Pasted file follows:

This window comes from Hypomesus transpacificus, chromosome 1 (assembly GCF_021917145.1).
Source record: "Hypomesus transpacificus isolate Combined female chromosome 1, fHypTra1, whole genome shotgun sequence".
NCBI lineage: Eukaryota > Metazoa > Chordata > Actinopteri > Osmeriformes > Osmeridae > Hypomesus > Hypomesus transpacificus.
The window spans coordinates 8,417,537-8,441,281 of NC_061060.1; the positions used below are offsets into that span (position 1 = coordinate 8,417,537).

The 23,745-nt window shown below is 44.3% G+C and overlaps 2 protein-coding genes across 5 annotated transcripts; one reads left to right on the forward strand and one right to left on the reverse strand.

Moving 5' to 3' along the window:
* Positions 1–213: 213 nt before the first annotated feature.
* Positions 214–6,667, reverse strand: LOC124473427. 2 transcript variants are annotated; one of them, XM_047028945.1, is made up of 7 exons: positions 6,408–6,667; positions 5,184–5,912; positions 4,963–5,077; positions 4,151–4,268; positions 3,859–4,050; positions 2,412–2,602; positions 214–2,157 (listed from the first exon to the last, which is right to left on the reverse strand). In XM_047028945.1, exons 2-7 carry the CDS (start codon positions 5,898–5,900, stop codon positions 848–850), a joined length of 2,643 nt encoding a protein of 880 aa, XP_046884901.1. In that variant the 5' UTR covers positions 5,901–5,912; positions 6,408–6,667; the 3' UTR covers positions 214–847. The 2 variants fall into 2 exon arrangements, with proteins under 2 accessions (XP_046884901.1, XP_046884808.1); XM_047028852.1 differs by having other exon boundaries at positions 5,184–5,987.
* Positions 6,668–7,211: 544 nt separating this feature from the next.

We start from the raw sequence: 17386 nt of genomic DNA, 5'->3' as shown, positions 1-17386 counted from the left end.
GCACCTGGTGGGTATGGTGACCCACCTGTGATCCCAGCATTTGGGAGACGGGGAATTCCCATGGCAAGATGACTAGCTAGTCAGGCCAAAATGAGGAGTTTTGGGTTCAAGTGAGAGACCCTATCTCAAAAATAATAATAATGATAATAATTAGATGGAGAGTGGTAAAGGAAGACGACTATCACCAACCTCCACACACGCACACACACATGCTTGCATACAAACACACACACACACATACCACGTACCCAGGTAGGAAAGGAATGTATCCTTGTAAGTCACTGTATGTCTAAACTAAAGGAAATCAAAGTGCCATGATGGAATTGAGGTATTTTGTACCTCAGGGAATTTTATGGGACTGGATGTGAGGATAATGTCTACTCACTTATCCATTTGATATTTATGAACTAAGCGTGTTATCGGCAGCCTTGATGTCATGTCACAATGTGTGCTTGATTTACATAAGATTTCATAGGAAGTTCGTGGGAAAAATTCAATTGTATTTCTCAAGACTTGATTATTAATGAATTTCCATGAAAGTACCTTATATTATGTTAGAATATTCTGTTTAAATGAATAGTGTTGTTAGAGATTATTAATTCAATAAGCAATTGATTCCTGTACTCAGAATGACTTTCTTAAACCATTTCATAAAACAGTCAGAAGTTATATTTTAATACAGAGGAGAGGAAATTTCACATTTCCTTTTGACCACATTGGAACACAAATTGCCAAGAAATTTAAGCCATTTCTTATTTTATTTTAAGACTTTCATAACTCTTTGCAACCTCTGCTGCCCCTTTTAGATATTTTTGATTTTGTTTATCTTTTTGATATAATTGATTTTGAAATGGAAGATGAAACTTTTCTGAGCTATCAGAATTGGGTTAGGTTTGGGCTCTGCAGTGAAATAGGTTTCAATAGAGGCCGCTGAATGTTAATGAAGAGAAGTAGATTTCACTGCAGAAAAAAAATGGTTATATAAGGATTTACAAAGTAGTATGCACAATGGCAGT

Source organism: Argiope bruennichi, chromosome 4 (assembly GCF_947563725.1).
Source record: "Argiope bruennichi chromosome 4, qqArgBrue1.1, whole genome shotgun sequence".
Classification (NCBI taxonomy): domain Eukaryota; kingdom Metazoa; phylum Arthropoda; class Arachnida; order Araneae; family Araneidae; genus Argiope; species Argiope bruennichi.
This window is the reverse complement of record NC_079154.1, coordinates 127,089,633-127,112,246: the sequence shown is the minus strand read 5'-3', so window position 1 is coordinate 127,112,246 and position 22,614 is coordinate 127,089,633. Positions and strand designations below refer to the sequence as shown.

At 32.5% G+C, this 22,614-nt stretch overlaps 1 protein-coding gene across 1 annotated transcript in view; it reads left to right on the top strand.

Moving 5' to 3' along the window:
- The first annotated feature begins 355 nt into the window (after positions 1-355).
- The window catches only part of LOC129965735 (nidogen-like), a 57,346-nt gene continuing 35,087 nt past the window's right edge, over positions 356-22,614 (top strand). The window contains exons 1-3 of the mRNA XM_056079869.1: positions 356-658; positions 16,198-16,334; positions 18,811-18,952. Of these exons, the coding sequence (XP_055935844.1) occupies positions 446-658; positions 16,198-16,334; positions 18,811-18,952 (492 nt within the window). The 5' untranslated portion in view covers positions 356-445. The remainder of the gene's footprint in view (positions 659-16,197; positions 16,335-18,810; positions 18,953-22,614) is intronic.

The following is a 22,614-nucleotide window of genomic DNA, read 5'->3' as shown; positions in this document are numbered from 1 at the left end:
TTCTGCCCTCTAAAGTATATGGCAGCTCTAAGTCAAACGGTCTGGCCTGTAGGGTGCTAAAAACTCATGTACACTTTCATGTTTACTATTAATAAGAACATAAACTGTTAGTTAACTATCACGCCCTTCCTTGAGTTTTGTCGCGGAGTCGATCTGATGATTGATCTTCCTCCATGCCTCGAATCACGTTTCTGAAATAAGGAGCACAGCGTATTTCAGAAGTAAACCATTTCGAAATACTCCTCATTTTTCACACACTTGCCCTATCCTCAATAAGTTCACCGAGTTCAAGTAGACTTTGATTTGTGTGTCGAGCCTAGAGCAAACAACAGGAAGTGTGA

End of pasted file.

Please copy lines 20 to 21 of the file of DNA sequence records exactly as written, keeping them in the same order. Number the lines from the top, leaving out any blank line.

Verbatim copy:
The following is a 22,614-nucleotide window of genomic DNA, read 5'->3' as shown; positions in this document are numbered from 1 at the left end:
TTCTGCCCTCTAAAGTATATGGCAGCTCTAAGTCAAACGGTCTGGCCTGTAGGGTGCTAAAAACTCATGTACACTTTCATGTTTACTATTAATAAGAACATAAACTGTTAGTTAACTATCACGCCCTTCCTTGAGTTTTGTCGCGGAGTCGATCTGATGATTGATCTTCCTCCATGCCTCGAATCACGTTTCTGAAATAAGGAGCACAGCGTATTTCAGAAGTAAACCATTTCGAAATACTCCTCATTTTTCACACACTTGCCCTATCCTCAATAAGTTCACCGAGTTCAAGTAGACTTTGATTTGTGTGTCGAGCCTAGAGCAAACAACAGGAAGTGTGA